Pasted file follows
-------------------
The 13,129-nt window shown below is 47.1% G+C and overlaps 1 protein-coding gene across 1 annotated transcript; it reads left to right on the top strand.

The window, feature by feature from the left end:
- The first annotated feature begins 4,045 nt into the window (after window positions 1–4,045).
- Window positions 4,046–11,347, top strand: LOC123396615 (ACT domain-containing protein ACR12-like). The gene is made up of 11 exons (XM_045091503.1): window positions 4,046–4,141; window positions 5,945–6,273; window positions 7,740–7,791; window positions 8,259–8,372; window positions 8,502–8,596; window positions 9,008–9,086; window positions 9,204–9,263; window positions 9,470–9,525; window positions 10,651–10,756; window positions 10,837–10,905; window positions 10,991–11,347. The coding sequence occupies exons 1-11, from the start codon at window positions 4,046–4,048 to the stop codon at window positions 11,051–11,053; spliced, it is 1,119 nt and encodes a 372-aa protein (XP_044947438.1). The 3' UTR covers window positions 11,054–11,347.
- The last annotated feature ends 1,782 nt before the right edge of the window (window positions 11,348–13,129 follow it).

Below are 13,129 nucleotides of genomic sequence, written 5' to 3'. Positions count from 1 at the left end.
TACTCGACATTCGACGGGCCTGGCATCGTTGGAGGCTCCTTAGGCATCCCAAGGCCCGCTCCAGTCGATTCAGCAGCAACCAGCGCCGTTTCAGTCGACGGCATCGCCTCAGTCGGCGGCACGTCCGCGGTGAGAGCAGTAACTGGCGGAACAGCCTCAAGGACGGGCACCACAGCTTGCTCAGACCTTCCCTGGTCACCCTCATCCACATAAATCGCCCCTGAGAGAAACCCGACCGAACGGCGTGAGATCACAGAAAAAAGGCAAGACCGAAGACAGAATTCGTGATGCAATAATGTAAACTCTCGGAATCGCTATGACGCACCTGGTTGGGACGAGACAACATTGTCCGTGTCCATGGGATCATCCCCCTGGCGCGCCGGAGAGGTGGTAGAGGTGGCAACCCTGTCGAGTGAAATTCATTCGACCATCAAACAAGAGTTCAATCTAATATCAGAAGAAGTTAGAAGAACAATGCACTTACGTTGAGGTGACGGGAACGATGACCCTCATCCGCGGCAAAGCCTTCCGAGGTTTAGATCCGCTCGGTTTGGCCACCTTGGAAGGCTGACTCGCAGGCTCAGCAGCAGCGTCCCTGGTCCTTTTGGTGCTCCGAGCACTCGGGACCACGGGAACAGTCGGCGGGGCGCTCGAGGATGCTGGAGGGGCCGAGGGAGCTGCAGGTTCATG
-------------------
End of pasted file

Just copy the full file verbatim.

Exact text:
The 13,129-nt window shown below is 47.1% G+C and overlaps 1 protein-coding gene across 1 annotated transcript; it reads left to right on the top strand.

The window, feature by feature from the left end:
- The first annotated feature begins 4,045 nt into the window (after window positions 1–4,045).
- Window positions 4,046–11,347, top strand: LOC123396615 (ACT domain-containing protein ACR12-like). The gene is made up of 11 exons (XM_045091503.1): window positions 4,046–4,141; window positions 5,945–6,273; window positions 7,740–7,791; window positions 8,259–8,372; window positions 8,502–8,596; window positions 9,008–9,086; window positions 9,204–9,263; window positions 9,470–9,525; window positions 10,651–10,756; window positions 10,837–10,905; window positions 10,991–11,347. The coding sequence occupies exons 1-11, from the start codon at window positions 4,046–4,048 to the stop codon at window positions 11,051–11,053; spliced, it is 1,119 nt and encodes a 372-aa protein (XP_044947438.1). The 3' UTR covers window positions 11,054–11,347.
- The last annotated feature ends 1,782 nt before the right edge of the window (window positions 11,348–13,129 follow it).

Below are 13,129 nucleotides of genomic sequence, written 5' to 3'. Positions count from 1 at the left end.
TACTCGACATTCGACGGGCCTGGCATCGTTGGAGGCTCCTTAGGCATCCCAAGGCCCGCTCCAGTCGATTCAGCAGCAACCAGCGCCGTTTCAGTCGACGGCATCGCCTCAGTCGGCGGCACGTCCGCGGTGAGAGCAGTAACTGGCGGAACAGCCTCAAGGACGGGCACCACAGCTTGCTCAGACCTTCCCTGGTCACCCTCATCCACATAAATCGCCCCTGAGAGAAACCCGACCGAACGGCGTGAGATCACAGAAAAAAGGCAAGACCGAAGACAGAATTCGTGATGCAATAATGTAAACTCTCGGAATCGCTATGACGCACCTGGTTGGGACGAGACAACATTGTCCGTGTCCATGGGATCATCCCCCTGGCGCGCCGGAGAGGTGGTAGAGGTGGCAACCCTGTCGAGTGAAATTCATTCGACCATCAAACAAGAGTTCAATCTAATATCAGAAGAAGTTAGAAGAACAATGCACTTACGTTGAGGTGACGGGAACGATGACCCTCATCCGCGGCAAAGCCTTCCGAGGTTTAGATCCGCTCGGTTTGGCCACCTTGGAAGGCTGACTCGCAGGCTCAGCAGCAGCGTCCCTGGTCCTTTTGGTGCTCCGAGCACTCGGGACCACGGGAACAGTCGGCGGGGCGCTCGAGGATGCTGGAGGGGCCGAGGGAGCTGCAGGTTCATG